ABOUT THE “SPIDER”-WOVEN VISION (AND MUCH MORE)01.03.2019
ABOUT THE “SPIDER”-WOVEN VISION
(AND MUCH MORE)
“Life is doomed without the collision of tradition and innovation.”—Herbert Read
Inspired by the visual imagery of Sona Van’s poem “I Am the Eight-Legged Eternal Spider” (which appears in this issue of Noyan Tapan) from her latest volume of poetry A Bird Called Chara (2010), as well as influenced by the poet’s free, allegorical thinking, I wrote this “book-length” essay from a film director’s perspective using the poem and its brilliantly montaged “shots” as my focal point. In taking this episode, I have tried to highlight the impact of the material unity of pathos and enchanting power in the artistic word (I have only tried . . .).
The Mystery of “Beads Falling from the Pearl Rosary”
“The very first poem in Sona Van’s latest volume, “I Am the Eight-Legged Eternal Spider,” an extremely emotional piece for Armenians that refers to the Great Catastrophe, reverberated in my heart with an instantaneous force, transporting me into the unknown, an Edenic world of which we the living have heard but never seen, with a vision of a blazing sphere, all-encompassing like the sun, emanating the seven rainbow rays of light:
And at that moment I saw an image more unusual than anything else—beads falling from the pearl rosary with gold thread strung around the one and only God’s universe (the tasbih that our forefathers held in their hands for centuries, uttering the words ‘bliss,’ ‘curse,’ ‘God’ . . .), through the light of the ancient Armenian lyra (as I envisioned it), underneath entrancing sounds of sacred hymns, guided by the Muse Erato,* one of the “sisters of Parnassus,” and angels, calmly falling like snow flakes and lining up with a soldierly discipline in front of the poet, arranging themselves in the order of “the God-given alphabet of the Azkanazian nation and of the land of Armenia.” The light intensified after that moment and in the reflection of the specter, at the apex of the artistic process, the sacred beads like heavenly manna transformed into poetic lines, which with the guidance of the mysterious emissaries, who had descended with a mission to inspire the vatic process of the poet, ascended and disappeared into the infinity of the sky.
“And here the vision ended. But it continued on the conscious level of my imaginary through intuitive thinking that these newly created poetic lines, blessed by God, will thrice take their place in the UNIVERSAL GOLDEN ALMANAC of artistic works created by man under the protection of the Highest Patron.”
Lessons from a Classic—For Those Who Need Them
Let us return to the real world of Sona Van’s poetry, where the optimistically peaceful and bucolic life is full of “roses” and where the sounds of “war” are deafened with a sheet of rose petals. Noyan Tapan continues to publish the works of this prominent representative of verslibre, whose new series of poems distinguish themselves through their deep philosophico-psychological metaphors and meanings contained in single-word lines.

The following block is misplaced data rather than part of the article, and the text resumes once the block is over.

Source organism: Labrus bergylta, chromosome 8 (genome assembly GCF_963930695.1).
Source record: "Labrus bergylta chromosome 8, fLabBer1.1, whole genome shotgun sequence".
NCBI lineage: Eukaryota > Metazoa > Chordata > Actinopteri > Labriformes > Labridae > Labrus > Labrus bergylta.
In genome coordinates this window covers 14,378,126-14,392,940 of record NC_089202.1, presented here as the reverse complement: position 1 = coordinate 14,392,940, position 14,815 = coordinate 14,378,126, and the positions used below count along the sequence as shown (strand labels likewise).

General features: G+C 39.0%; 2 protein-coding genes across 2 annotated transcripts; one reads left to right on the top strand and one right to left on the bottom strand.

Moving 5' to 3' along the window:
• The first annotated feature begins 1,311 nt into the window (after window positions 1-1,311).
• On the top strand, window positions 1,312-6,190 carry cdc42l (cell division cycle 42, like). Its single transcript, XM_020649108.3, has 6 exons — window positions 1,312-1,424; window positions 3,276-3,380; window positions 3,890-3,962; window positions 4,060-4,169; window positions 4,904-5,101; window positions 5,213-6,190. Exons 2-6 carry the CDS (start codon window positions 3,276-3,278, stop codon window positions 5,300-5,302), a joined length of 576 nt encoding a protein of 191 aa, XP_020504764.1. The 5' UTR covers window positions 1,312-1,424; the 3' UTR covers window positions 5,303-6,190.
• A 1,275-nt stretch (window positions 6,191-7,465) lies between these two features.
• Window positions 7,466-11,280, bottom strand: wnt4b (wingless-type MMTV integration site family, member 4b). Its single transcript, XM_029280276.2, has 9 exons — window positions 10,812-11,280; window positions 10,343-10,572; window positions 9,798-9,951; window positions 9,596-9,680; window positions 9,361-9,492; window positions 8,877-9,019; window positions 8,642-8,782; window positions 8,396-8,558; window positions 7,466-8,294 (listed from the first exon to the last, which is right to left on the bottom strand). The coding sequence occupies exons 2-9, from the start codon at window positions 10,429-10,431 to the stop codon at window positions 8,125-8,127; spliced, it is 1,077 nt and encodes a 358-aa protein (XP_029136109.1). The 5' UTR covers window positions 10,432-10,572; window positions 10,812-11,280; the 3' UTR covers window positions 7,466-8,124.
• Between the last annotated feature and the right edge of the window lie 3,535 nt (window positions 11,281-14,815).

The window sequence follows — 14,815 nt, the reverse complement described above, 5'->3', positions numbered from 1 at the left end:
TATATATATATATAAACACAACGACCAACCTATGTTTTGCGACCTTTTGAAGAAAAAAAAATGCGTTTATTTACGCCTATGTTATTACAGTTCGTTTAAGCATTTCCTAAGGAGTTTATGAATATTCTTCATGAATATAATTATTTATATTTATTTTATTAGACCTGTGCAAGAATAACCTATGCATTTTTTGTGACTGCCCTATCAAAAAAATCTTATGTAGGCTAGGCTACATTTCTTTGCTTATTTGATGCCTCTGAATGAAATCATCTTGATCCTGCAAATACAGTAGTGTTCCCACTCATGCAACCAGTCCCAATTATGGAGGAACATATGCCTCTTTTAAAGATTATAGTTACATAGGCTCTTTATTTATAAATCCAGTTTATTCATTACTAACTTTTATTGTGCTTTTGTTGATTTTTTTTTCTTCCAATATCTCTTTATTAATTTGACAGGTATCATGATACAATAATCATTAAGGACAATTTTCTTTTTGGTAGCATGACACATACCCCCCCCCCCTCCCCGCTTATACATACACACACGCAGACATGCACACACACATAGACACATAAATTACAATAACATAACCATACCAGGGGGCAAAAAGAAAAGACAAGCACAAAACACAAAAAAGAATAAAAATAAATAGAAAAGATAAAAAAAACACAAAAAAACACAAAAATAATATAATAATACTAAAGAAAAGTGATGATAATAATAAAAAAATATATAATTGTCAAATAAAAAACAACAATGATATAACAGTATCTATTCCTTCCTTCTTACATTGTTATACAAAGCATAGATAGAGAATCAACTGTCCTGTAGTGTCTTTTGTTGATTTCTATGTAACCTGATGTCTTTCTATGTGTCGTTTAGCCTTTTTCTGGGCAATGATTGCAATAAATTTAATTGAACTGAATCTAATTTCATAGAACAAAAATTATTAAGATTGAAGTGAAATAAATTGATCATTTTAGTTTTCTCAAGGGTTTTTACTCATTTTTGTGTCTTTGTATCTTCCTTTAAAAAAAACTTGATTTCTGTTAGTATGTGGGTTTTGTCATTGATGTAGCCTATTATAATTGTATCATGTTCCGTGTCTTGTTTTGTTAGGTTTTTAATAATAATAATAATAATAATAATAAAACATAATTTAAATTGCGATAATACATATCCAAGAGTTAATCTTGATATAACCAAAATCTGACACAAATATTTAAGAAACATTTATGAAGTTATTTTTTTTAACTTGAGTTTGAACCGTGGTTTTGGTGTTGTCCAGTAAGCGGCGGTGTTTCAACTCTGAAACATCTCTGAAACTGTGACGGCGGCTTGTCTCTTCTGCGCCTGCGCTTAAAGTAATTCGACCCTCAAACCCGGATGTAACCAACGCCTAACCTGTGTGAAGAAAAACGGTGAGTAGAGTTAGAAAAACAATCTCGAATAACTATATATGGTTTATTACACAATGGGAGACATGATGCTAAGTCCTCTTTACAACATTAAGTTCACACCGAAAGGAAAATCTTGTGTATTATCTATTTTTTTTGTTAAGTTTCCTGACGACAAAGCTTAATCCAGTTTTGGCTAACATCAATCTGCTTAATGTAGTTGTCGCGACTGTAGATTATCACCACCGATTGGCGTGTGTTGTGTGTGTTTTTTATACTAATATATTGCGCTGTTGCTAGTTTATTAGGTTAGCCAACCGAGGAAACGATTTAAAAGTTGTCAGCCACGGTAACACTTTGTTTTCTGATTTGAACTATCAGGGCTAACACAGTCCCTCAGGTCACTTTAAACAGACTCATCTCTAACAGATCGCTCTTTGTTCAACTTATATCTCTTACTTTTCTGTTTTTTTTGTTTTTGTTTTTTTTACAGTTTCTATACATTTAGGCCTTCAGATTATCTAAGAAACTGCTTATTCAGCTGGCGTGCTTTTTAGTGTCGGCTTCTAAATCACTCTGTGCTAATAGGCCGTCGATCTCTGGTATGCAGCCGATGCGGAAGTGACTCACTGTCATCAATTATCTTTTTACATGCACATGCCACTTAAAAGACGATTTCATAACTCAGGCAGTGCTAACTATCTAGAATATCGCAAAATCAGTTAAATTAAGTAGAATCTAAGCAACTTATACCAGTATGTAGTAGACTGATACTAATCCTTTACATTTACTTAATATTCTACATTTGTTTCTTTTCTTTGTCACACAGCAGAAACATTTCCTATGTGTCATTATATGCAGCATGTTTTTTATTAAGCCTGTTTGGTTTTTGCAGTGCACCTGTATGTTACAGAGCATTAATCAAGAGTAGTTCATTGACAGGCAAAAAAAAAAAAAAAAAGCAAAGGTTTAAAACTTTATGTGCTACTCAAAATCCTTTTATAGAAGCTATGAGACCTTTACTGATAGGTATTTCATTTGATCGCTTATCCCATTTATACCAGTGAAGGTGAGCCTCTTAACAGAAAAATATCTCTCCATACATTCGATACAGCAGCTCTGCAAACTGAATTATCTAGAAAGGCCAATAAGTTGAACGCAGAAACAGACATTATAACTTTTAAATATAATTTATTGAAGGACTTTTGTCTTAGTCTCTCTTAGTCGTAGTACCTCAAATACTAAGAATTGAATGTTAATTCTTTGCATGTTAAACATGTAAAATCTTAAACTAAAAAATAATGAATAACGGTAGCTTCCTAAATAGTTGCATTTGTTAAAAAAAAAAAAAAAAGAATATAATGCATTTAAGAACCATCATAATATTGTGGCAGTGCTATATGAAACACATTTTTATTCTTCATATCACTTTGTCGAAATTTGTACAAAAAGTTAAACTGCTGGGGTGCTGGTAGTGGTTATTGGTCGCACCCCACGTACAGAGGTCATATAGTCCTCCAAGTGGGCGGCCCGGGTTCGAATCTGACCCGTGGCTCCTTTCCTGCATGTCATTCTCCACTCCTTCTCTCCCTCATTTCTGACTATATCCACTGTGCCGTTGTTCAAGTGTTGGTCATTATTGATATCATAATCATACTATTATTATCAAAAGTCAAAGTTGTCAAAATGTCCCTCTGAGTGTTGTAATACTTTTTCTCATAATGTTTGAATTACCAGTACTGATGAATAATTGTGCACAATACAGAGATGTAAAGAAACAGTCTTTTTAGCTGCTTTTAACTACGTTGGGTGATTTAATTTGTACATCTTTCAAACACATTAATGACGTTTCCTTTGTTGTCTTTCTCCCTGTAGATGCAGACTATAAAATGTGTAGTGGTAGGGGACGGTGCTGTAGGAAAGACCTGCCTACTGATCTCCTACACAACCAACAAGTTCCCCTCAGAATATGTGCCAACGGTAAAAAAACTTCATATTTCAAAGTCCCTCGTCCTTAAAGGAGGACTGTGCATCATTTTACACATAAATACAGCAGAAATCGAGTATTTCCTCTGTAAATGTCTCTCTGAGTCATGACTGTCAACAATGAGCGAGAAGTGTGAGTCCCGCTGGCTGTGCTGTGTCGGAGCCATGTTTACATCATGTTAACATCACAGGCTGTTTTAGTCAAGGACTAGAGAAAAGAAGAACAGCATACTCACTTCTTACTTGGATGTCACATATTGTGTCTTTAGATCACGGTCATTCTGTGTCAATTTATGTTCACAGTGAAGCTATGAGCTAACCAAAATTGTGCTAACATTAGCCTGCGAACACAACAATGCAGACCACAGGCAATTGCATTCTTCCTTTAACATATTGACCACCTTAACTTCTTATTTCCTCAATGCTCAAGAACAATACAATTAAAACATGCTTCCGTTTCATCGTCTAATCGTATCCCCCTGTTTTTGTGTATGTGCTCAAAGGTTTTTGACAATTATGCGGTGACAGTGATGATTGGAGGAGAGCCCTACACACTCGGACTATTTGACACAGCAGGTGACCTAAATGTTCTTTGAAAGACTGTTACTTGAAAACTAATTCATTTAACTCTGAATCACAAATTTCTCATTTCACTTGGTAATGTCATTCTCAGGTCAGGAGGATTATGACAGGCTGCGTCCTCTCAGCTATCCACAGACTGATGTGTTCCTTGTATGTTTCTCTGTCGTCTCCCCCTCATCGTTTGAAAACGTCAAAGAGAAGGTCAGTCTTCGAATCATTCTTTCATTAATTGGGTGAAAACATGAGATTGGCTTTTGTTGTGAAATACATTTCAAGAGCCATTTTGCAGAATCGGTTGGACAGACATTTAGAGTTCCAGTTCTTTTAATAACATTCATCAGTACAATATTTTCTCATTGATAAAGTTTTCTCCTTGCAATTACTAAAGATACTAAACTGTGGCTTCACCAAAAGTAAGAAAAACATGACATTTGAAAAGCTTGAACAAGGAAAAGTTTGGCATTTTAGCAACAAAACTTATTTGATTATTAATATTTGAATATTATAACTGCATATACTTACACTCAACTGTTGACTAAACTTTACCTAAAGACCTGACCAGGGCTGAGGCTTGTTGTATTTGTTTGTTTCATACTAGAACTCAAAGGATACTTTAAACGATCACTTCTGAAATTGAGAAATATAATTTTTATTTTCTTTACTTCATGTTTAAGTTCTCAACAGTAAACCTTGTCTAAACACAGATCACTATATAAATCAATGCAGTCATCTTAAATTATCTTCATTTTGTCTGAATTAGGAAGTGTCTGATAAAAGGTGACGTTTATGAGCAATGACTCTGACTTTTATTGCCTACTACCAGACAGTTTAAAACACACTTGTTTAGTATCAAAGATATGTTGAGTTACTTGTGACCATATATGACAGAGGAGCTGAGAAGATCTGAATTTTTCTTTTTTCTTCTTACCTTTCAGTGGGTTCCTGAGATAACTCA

It is perhaps right to mention in this context that Van’s verses are sometimes pleasantly difficult to digest, which might produce different erroneous opinions about the work. The lines that I am citing below from Silva Kaputikyan can serve as a point of clarification and a lesson on how to read Van’s poetry.
In her response to Van’s literary success, Kaputikyan’s evaluation in its theoretical commentary and heart-felt wishes shows a healthy understanding of cultural development activated through a modernist language with its figurations of new collocations. The words of the talented and prolific Kaputikyan are also an astute response to those who depreciate and object to art that is free from clichés and who have deluded ideas about innovative thinking. Kaputikyan’s words, at the same time, are a literary commandment to the new generation of poets, who can learn from the modern stylistics, the unusually and minimally structured images in Van’s poetry. Addressing her fellow poet in 2003, Kaputikyan congratulates Van on the publication of a new volume of poetry:
Our poetic handwriting, our poetics, the approaches to art and literature are different, but that doesn’t deter me from appreciating your poetry, the freshness of your style, uniqueness, your distinctive perceptions of the divine. Your “God / is my upstairs / neighbor / I / often knock on His door / and ask . . . for an onion / sometimes He helps me / sometimes He doesn’t.”** Your charming feminine “audacity” helps me to deeply think and appreciate your meditative state and your undeniable writing ability. I congratulate you on the publication of the volume I Don’t Have a Name and its success and I wish that you find a nourishing literary atmosphere in the Diaspora, which will allow you to fully realize your divine gifts.
* It is worth mentioning here that there was a queen named Erato in the Armenian antiquity, who, according to Hayk Khachatryan’s The History of Rulers, “among 141 kings, was the only ruler who was crowned thrice (8 BC — 11 AD). Following the customs of the era, she was named after one of Apollo’s Nine Muses—Erato—the muse of love songs. When the queen was asked whether she had experienced the kind of love that was worthy of her name, she answered ‘No,’ adding, ‘My duties as ruler left me with no time for love. I appeared to the world and to the people as Erato, a woman, but I bore the weight of seven kings on my shoulders.’”
** This poem was published in NoyanTapan, Issue 38.